COUNTDOWN SOUTH AFRICAN ELECTIONS


The 2009 general election will be the fourth time that South Africans will be enjoying the luxury to freely choose its leaders who will run national affairs for the next five years. Given the political domination of the ANC, the political system in South Africa has evolved into a one party system in which the ANC has emerged as the ruling party trampling underfoot an enfeebled and split opposition. The official opposition party, the Democratic Alliance (DA), has not been able to pose a serious challenge to the ANC dominance.

new-anc2While previous elections were acid tests in determining how the country’s democracy wabeing nurtured and consolidated, the 2009 election will be even more fascinating given that political competition is likely to be even stiffer with the establishment of the Congress of the People (COPE) – a break-away splinter group from the ANC. The big question is how COPE will cope with the ANC’s dominance and how much political weight the ANC will shed as a result of this opposition party. It will also be interesting to observe whether in fact COPE is likely to eclipse the DA as the official opposition in parliament.

At its birth late last year, some pundits thought South Africa’s Congress of the People (COPE) might even draw enough support to prevent the ruling ANC winning a majority in next week’s election. Since then the splinter group of disgruntled senior ANC figures has seen its prospects ebb to the point that the only question is whether the ANC will win two-thirds of seats in parliament it needs to change the constitution at will. Estimates of COPE’s support range from five to 20 percent, according to a Nomura report. Its failure to gain more backing shows how difficult it has been to set up a party in just a few months on a shoe-string budget. Its opponent is the formidable and well-funded grassroots political machine that is the African National Congress (ANC), the movement that won the decades-long struggle against white minority rule.

The struggle for the South African number one seat is getting tougher, especially for the passage of the bill which grants South African in Diaspora the right to vote. Overseas South Africans voted on Wednesday a week ahead of elections likely to usher in five more years of rule by the ANC, whose stranglehold on power is raising fears of a slide towards permanent one-party state. In London, people waited up to two hours to cast their votes, with many expressing disapproval of the African National Congress (ANC), the former liberation movement that has run South Africa since the end of apartheid in 1994.

However, the ANC, which still commands huge respect among ordinary blacks for its long fight against white minority rule, is likely to win the two-thirds parliamentary majority that will allow it to change the constitution at will. One thing however is clear; South Africa’s political horizon is set to be re-aligned after next week’s election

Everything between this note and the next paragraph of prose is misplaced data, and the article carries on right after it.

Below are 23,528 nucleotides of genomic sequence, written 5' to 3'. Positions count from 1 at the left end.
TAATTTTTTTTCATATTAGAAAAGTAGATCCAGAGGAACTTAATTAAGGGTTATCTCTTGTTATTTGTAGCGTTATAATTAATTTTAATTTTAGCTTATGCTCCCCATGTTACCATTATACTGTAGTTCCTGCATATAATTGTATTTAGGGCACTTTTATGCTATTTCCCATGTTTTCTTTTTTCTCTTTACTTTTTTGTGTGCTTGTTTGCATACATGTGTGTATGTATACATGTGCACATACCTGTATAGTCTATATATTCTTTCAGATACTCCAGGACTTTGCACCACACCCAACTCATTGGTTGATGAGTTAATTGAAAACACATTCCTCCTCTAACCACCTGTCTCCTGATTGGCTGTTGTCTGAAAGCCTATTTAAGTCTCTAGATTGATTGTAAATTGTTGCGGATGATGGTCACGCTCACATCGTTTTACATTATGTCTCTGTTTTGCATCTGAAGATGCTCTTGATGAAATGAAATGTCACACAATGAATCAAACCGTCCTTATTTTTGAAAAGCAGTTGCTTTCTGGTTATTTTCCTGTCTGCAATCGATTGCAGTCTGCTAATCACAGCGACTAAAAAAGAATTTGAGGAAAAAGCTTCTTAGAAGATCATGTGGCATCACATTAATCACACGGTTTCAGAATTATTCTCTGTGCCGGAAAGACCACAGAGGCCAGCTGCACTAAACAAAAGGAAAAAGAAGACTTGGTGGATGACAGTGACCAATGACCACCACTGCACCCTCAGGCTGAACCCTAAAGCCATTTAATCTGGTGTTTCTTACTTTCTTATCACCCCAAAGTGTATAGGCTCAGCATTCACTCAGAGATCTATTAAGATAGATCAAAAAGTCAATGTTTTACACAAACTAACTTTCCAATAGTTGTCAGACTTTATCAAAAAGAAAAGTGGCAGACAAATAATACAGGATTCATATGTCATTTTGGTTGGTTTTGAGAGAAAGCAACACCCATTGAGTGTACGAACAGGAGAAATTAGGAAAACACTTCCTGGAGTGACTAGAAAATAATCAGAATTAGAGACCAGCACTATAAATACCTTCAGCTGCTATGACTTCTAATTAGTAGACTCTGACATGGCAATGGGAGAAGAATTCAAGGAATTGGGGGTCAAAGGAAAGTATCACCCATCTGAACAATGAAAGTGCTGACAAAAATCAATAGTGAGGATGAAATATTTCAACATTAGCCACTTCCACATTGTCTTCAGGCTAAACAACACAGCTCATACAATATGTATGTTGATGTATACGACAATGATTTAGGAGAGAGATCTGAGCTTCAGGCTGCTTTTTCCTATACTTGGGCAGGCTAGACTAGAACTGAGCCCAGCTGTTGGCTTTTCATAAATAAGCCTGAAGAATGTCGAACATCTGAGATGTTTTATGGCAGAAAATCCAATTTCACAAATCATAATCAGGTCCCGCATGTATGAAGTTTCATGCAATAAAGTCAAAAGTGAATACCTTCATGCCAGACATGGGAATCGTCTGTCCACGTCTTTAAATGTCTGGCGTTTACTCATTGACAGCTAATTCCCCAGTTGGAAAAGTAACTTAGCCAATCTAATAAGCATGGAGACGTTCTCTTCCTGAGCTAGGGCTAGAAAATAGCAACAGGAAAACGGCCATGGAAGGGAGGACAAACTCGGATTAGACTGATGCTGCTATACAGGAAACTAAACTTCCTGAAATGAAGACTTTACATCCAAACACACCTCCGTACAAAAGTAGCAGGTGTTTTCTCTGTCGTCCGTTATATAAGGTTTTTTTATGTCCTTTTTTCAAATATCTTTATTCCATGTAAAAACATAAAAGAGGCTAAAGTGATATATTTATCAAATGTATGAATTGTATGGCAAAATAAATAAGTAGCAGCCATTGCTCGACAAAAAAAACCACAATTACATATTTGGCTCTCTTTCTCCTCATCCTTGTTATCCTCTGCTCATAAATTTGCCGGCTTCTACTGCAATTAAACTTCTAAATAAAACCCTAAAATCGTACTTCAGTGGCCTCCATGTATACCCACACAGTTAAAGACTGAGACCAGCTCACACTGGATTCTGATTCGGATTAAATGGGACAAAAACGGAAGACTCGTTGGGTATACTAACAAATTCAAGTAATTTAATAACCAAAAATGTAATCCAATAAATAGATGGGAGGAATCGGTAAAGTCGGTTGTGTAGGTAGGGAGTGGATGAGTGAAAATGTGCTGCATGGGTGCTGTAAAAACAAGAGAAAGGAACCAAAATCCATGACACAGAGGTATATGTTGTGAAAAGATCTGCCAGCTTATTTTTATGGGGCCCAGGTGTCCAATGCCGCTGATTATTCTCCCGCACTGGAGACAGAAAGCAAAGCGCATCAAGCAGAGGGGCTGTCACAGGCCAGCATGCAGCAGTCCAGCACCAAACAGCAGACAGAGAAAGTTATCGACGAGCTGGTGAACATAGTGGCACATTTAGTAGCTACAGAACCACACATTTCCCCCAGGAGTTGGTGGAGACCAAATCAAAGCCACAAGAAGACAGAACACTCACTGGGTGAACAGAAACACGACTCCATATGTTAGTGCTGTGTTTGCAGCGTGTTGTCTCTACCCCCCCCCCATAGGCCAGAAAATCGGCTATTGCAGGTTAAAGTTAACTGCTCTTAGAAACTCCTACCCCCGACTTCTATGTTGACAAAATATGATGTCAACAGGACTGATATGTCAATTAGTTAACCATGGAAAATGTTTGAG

Emmaefe, CONNECTAFRICA


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One Response

  1. I wish various party leadership would stop being so personal in their scurrilous attacks of those they Are running against – or trying to unseat. Why not run on your own merits as many of them are sorely lacking in substance.

    Who cares how many wives Jacob Zuma has. Did not King Subuza not have over 50 and still remain respected by the world? Or, are we to toe-the-line of total foreign western code of conduct when dealing with the social/cultural norms of Africa, India, Middle East, Asia Minor , Indonesia and beyond???

    We know full well that some of the so-called/self-proclaimed powerhouses of the west are unable to remain above the fray when it comes to holding fair elections)

    So what if Jacob Zuma is voting in as South Africa’s third standing president. Are our elections not fair – enabling all “within” it’s borders to a free – un-biased vote.

    If so many of South Africa’s naysayers want to exercise the Freedom of Speech right – do so at the ballot box – not by posting puerile posts on youtube and other reactionary “all-white” sites. You only look stupid!
    You and you fellow “Time Warp” cronies have become the laughing stock of the humanist minded folk of the outside world.

    What is truly sad, is that many of us abroad – who have given our “all” to The Struggle – have remained dedicated to the ideals set out in the Freedom Charter, have not been permitted our “unequivocal right” to vote – something that has to be seriously rectified.

    owen/mshegu/sharif
    Proudly South African

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